The Mystery of the Vanishing Videogame Boom Solved: Gamers Reduce, Reuse, Recycle
As we lurched into the recession a year ago, pundits predicted that the videogame business would do fine during the collapse. When times are tough, they argued, people might not go out to see movies, but gamers would huddle in their basements and play Grand Theft Auto over and over and over.
But game sales have been weak in 2009, even as movie theaters set box office records. What gives?
I’ll let someone else try to explain the movie side of the ledger (although those box office numbers aren’t always what they seem to be). But it turns out that there’s a simple explanation for game slump: It’s that gamers are huddled in their basements playing Grand Theft Auto over and over and over.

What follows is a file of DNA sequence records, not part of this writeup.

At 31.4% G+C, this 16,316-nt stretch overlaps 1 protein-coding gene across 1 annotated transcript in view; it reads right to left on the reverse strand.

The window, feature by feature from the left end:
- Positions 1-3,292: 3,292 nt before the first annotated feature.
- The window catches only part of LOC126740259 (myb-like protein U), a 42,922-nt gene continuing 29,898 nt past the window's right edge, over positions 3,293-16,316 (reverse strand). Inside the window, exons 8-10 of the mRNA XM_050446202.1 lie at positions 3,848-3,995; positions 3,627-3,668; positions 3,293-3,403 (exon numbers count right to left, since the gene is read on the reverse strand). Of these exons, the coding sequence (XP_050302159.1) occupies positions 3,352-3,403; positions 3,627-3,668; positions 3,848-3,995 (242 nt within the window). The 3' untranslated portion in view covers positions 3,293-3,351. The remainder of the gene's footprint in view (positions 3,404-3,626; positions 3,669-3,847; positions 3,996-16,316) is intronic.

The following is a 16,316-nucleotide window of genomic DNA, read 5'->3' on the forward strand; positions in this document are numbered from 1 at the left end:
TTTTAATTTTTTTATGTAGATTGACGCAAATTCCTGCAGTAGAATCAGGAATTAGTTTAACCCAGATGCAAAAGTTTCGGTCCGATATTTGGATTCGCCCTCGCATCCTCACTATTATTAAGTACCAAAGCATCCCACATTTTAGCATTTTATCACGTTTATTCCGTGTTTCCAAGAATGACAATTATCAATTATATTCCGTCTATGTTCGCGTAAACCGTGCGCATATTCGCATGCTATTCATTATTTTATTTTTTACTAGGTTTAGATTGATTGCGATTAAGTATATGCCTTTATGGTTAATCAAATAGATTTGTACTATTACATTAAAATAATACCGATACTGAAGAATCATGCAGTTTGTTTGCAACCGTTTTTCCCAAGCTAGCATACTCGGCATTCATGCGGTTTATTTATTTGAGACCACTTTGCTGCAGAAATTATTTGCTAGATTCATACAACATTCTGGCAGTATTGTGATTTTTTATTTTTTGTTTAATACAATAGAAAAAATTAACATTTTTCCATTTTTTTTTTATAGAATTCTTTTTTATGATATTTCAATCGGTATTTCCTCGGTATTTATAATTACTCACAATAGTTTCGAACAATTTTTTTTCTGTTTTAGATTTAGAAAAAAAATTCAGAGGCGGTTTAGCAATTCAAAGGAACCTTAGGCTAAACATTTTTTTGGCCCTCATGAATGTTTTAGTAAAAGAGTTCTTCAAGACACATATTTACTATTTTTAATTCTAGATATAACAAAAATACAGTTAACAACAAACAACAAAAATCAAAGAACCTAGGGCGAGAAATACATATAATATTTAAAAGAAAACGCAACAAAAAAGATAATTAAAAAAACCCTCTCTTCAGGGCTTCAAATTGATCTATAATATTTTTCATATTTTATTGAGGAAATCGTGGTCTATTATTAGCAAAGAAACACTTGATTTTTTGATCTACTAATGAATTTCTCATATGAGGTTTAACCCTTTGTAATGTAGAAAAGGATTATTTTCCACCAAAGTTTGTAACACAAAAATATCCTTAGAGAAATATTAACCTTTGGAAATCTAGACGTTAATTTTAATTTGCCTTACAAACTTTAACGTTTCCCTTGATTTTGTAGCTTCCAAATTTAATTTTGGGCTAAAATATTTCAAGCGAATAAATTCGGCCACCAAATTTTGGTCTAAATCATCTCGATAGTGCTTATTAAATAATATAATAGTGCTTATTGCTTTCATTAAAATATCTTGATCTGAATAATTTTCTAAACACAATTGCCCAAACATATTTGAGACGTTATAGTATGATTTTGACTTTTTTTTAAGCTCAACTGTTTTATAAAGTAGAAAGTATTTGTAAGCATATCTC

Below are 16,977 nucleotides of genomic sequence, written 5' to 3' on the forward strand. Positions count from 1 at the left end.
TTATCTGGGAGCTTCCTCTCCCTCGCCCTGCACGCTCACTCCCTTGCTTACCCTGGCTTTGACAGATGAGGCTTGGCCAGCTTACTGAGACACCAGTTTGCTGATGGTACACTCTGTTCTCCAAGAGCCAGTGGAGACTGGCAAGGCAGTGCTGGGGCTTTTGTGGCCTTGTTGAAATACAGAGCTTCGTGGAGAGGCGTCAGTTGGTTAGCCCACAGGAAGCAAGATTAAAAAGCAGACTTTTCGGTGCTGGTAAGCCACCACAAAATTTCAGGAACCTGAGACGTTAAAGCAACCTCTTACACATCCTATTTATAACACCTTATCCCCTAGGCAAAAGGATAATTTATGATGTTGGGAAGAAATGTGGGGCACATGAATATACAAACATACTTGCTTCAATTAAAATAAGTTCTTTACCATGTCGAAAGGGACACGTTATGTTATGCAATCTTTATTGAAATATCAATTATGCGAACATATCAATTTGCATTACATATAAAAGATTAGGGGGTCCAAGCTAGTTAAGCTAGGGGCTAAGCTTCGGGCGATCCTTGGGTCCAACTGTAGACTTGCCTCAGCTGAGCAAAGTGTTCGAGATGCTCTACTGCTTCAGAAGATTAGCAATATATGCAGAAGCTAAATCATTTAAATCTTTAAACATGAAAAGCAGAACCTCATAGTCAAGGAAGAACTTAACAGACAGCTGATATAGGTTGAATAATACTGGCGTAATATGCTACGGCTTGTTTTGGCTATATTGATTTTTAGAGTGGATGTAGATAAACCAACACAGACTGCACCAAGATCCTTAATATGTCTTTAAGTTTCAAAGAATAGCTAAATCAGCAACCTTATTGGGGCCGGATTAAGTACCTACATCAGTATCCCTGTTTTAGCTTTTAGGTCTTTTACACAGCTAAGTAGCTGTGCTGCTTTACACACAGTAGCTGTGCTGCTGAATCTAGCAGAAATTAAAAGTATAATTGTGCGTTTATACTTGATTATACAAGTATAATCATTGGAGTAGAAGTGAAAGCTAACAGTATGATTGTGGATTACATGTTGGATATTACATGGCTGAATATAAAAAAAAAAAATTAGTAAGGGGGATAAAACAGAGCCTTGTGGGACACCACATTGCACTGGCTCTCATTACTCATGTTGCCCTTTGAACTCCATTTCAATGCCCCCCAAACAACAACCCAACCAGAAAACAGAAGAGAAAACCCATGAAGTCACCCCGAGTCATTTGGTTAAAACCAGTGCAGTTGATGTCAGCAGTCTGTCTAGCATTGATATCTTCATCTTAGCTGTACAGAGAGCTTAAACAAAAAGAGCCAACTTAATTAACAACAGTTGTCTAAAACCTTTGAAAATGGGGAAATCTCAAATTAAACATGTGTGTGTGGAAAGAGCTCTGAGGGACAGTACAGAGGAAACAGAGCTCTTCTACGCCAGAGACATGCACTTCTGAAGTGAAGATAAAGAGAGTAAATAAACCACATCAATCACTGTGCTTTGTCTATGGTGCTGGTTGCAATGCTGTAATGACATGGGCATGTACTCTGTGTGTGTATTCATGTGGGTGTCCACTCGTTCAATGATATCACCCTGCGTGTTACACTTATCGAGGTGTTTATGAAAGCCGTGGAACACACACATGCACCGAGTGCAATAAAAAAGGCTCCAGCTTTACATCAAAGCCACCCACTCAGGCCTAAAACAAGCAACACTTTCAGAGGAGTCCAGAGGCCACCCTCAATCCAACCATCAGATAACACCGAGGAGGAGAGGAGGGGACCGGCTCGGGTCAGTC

Gamers are indeed spending more time playing videogames, say new data from Nielsen. It’s just that gamers aren’t spending more money on games. Instead, they’re playing the games they have, buying used games, and increasingly turning to game subscription services.
Used games purchased:
All of which explains why Best Buy (BBY) and Wal-Mart (WMT) are both getting into the used game business and why Blockbuster (BBI) and GameFly are expanding their game rental business. Now, if you’ll excuse me, I’ve got to get back to my game of Hover Kart.